Tuesday 5 May 2020

There is (some) truth in numbers

Just as last month everyone was some sort of epidemiologist, this month, everyone (in the chess world) has become an expert at online cheating. At the moment I am seeing a tasty mix of  "why don't they ban obvious cheaters"/"why did they unfairly ban my friend" posts, which I am sure will continue for the next few months.
While I have my own strong opinions the topic, I'd rather share an amusing observation from one of the online tournaments I help organise.
One of the obvious metrics for suspicion (apart from the always popular "he was rated 400 points below me"), is how close a players move match the top engine choice. This is closely followed by "average centi-pawn loss" per move. And if a lowly rated player scores too high, then "there is something afoot at the Circle K". In a first round game (where top seeds meet lower rated players), both players scored on 90% on computer first moves. The winner (or was actually the higher rated opponent) made no errors at all, while the loser only made 1 mistake, and a single blunder. So while you may think that it would be difficult for both players to play an almost perfect 32 move game of chess, it is less surprising when you know that the one really bad move was to drop the queen on move 14!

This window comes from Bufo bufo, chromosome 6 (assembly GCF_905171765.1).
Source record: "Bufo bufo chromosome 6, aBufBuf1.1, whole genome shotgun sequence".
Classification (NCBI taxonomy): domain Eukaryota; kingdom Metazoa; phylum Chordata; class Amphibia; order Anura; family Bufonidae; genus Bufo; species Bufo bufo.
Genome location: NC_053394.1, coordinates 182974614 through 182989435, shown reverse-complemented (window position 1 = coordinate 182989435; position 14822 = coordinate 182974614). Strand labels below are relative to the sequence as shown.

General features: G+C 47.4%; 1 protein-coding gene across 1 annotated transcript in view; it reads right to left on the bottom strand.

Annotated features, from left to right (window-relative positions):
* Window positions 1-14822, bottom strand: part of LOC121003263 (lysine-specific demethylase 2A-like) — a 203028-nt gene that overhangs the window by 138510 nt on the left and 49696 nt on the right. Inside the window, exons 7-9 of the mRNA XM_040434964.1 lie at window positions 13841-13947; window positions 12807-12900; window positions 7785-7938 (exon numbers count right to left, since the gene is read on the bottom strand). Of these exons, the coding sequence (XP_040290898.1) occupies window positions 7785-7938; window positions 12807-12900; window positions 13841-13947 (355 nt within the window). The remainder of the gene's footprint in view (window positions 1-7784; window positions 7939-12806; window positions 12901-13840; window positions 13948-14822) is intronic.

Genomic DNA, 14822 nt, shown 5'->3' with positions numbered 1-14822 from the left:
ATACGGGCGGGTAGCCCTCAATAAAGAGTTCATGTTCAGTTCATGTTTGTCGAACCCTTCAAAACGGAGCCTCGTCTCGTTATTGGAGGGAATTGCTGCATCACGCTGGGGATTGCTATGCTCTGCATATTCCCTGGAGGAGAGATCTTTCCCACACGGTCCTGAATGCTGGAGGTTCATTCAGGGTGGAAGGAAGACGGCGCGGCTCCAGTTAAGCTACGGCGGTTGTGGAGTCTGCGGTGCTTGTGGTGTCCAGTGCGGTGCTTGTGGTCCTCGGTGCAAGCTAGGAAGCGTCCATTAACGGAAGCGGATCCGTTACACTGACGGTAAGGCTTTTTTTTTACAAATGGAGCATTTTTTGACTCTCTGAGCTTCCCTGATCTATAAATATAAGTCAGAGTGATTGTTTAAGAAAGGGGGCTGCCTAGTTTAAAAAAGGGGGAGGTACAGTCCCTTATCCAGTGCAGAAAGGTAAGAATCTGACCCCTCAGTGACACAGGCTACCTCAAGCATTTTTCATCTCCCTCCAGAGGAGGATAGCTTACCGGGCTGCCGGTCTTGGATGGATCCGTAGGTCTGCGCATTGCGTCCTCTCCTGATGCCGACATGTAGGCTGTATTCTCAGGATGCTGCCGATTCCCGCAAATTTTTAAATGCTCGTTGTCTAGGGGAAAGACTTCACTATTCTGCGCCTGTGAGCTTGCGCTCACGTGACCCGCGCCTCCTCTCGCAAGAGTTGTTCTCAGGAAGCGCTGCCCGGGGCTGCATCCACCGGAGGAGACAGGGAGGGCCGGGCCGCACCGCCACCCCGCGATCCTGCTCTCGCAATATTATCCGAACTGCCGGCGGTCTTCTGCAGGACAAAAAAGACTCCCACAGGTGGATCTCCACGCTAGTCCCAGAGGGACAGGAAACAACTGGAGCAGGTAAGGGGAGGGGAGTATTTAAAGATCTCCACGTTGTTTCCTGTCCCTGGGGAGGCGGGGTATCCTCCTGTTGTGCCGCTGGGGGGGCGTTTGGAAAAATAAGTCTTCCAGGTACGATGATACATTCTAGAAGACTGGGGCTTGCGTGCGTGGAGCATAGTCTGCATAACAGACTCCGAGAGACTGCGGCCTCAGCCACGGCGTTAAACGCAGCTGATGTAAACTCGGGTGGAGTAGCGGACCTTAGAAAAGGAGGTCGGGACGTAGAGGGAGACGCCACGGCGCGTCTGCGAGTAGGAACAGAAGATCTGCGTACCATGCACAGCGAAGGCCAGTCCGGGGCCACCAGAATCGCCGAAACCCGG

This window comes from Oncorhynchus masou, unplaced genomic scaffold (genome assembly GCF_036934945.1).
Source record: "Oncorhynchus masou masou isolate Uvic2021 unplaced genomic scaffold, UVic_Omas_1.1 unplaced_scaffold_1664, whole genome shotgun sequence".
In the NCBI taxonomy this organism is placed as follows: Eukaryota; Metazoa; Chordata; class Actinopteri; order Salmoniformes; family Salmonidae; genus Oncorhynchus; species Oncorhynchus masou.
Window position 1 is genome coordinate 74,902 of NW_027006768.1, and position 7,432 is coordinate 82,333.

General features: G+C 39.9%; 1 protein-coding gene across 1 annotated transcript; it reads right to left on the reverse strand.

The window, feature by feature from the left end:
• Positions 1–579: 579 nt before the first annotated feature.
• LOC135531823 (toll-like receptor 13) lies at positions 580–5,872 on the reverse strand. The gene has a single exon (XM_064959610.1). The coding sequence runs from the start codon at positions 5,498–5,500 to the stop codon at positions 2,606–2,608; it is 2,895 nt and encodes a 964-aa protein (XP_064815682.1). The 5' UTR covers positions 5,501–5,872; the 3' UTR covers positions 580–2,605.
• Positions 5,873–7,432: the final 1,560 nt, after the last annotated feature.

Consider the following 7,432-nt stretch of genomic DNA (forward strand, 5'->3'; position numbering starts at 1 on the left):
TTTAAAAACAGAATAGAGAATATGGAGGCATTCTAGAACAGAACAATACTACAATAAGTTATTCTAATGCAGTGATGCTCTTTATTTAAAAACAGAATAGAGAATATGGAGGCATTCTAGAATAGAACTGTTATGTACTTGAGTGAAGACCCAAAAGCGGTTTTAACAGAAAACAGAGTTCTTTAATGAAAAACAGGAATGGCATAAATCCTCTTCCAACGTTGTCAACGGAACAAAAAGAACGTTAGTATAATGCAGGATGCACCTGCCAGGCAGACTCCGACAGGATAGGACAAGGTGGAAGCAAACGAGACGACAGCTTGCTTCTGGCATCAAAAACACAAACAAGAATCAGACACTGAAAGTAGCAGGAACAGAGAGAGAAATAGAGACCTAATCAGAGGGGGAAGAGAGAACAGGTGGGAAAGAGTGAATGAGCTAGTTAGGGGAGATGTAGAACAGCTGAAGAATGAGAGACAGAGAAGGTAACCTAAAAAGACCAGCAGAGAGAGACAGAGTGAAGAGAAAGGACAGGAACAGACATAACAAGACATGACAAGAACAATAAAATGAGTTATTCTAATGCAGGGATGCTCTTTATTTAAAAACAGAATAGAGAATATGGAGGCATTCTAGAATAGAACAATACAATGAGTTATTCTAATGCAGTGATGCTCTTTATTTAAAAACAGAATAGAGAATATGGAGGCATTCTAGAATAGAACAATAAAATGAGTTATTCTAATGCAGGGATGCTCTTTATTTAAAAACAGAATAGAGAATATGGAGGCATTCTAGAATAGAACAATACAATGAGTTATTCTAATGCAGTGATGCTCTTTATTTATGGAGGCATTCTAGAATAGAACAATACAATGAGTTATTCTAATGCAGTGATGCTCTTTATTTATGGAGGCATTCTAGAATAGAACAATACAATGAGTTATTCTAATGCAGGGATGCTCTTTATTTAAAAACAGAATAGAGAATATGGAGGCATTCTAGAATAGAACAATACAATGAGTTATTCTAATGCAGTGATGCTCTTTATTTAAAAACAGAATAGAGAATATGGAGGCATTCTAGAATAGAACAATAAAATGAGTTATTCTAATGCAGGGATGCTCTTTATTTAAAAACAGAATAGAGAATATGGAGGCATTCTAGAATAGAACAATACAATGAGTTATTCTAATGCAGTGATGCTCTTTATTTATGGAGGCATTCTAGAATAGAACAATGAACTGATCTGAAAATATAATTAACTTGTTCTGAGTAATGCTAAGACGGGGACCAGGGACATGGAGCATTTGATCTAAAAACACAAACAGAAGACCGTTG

In fact one of the things I try and do after each tournament is look through game (including upsets), to see if I can find something for my tournament stream. And so far, while I have found a number of well played games, I have found no evidence that an engine was involved in any of them.

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